AS WE write these lines Cardinal Bourne is consecrating at Buckfastleigh the rebuilt church of a Benedictine abbey, of which the ruins and the site were acquired some fifteen years ago by a dispossessed French community. The church is of considerable size, 220 ft. long by 30 ft. wide, and the building of it throws some light upon the building of the churches of past ages. We are wont to wonder at the vast size of such works as the naves of Ely and Durham, to think that a little army of men must have been needed to finish them within one period of architecture or one generation of men, to marvel at the labour that must have been needed when all that they had for the raising and setting of great stones were hand windlasses and appliances of a primitive kind. But the building of Buckfast shows what can be done by a very few masons who work on steadily year after year without haste and without rest. No more than six have ever been at work at one time upon it, the average has been four. Their work has been subject to many monastic obligations, on the other hand it has not been hindered by strikes or ca’ canny. They have had some advantage in the knowledge which enabled them to harness the waters of the Dart, and to drive their concrete mixers by electric power. But aids and hindrances unknown to the mediaeval builders may be supposed roughly to balance, and the fact emerges that four men working constantly can build a great church well within fifteen years.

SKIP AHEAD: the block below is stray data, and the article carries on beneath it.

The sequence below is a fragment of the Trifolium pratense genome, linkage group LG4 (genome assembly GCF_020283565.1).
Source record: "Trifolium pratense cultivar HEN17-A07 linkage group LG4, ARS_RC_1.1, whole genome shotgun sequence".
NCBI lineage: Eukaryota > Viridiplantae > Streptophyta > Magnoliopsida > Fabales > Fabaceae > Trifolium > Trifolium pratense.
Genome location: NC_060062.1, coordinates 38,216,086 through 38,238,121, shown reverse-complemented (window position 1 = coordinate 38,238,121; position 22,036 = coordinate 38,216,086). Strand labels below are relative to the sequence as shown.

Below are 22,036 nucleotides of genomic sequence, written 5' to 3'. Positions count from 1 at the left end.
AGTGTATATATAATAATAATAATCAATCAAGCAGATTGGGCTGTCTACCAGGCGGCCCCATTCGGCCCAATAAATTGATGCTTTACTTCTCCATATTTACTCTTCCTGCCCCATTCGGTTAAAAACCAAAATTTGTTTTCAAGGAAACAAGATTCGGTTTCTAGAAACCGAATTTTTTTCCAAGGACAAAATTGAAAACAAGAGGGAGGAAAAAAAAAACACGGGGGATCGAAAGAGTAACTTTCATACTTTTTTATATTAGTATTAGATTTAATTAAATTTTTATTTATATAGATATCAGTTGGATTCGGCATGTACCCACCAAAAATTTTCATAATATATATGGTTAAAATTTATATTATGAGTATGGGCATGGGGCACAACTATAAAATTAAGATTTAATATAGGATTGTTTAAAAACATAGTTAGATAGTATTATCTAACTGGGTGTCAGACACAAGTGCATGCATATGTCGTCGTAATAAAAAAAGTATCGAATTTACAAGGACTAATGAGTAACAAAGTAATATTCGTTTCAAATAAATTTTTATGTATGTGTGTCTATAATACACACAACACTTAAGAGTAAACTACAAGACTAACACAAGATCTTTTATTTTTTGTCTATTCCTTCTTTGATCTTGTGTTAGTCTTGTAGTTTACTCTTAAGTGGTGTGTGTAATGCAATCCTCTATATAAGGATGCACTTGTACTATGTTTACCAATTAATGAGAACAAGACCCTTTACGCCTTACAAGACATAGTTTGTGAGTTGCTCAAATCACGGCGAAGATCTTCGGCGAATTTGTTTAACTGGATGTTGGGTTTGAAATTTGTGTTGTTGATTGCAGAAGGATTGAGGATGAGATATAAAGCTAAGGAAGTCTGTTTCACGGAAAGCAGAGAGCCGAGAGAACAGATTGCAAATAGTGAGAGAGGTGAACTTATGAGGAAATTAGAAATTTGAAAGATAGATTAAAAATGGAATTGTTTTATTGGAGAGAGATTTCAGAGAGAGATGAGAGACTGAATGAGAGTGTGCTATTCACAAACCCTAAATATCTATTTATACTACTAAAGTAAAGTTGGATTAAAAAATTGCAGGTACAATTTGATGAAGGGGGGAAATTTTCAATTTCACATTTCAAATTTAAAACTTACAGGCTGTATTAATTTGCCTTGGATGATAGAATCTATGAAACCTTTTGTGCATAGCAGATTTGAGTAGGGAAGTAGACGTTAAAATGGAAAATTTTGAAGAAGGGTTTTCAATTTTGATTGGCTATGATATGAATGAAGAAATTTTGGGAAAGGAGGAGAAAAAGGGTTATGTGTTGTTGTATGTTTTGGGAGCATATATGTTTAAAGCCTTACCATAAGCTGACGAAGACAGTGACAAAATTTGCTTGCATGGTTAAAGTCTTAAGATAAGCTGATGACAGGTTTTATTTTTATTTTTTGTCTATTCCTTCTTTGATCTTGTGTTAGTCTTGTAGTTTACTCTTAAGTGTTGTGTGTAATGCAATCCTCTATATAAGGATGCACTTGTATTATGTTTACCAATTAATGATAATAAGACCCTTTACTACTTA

The Church Times digital archive is available free to subscribers